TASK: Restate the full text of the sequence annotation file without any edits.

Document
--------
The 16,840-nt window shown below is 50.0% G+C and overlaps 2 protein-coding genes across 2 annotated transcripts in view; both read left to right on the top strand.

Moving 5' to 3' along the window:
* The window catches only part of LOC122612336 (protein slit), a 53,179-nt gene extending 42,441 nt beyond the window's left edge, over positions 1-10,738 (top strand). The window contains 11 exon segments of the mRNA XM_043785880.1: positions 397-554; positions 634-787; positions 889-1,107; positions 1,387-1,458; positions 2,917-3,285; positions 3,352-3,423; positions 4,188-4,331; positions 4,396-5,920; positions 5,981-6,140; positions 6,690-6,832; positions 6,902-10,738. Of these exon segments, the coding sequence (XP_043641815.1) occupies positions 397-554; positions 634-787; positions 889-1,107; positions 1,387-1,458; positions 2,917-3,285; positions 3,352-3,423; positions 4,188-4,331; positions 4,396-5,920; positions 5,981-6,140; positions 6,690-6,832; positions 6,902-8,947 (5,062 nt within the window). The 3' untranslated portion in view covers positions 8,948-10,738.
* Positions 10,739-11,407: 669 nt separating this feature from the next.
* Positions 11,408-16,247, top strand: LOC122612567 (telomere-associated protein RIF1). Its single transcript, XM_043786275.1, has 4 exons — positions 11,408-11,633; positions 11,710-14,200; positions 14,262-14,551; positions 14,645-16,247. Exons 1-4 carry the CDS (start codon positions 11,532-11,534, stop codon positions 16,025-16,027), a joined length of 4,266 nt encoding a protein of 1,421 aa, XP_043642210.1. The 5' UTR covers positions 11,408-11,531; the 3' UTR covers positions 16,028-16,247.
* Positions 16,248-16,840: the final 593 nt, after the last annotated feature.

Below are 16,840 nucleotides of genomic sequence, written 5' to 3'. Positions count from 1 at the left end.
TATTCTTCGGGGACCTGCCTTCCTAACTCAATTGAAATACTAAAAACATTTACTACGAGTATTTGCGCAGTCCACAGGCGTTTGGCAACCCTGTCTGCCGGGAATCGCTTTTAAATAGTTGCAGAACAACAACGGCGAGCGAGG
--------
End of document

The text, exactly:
The 16,840-nt window shown below is 50.0% G+C and overlaps 2 protein-coding genes across 2 annotated transcripts in view; both read left to right on the top strand.

Moving 5' to 3' along the window:
* The window catches only part of LOC122612336 (protein slit), a 53,179-nt gene extending 42,441 nt beyond the window's left edge, over positions 1-10,738 (top strand). The window contains 11 exon segments of the mRNA XM_043785880.1: positions 397-554; positions 634-787; positions 889-1,107; positions 1,387-1,458; positions 2,917-3,285; positions 3,352-3,423; positions 4,188-4,331; positions 4,396-5,920; positions 5,981-6,140; positions 6,690-6,832; positions 6,902-10,738. Of these exon segments, the coding sequence (XP_043641815.1) occupies positions 397-554; positions 634-787; positions 889-1,107; positions 1,387-1,458; positions 2,917-3,285; positions 3,352-3,423; positions 4,188-4,331; positions 4,396-5,920; positions 5,981-6,140; positions 6,690-6,832; positions 6,902-8,947 (5,062 nt within the window). The 3' untranslated portion in view covers positions 8,948-10,738.
* Positions 10,739-11,407: 669 nt separating this feature from the next.
* Positions 11,408-16,247, top strand: LOC122612567 (telomere-associated protein RIF1). Its single transcript, XM_043786275.1, has 4 exons — positions 11,408-11,633; positions 11,710-14,200; positions 14,262-14,551; positions 14,645-16,247. Exons 1-4 carry the CDS (start codon positions 11,532-11,534, stop codon positions 16,025-16,027), a joined length of 4,266 nt encoding a protein of 1,421 aa, XP_043642210.1. The 5' UTR covers positions 11,408-11,531; the 3' UTR covers positions 16,028-16,247.
* Positions 16,248-16,840: the final 593 nt, after the last annotated feature.

Below are 16,840 nucleotides of genomic sequence, written 5' to 3'. Positions count from 1 at the left end.
TATTCTTCGGGGACCTGCCTTCCTAACTCAATTGAAATACTAAAAACATTTACTACGAGTATTTGCGCAGTCCACAGGCGTTTGGCAACCCTGTCTGCCGGGAATCGCTTTTAAATAGTTGCAGAACAACAACGGCGAGCGAGG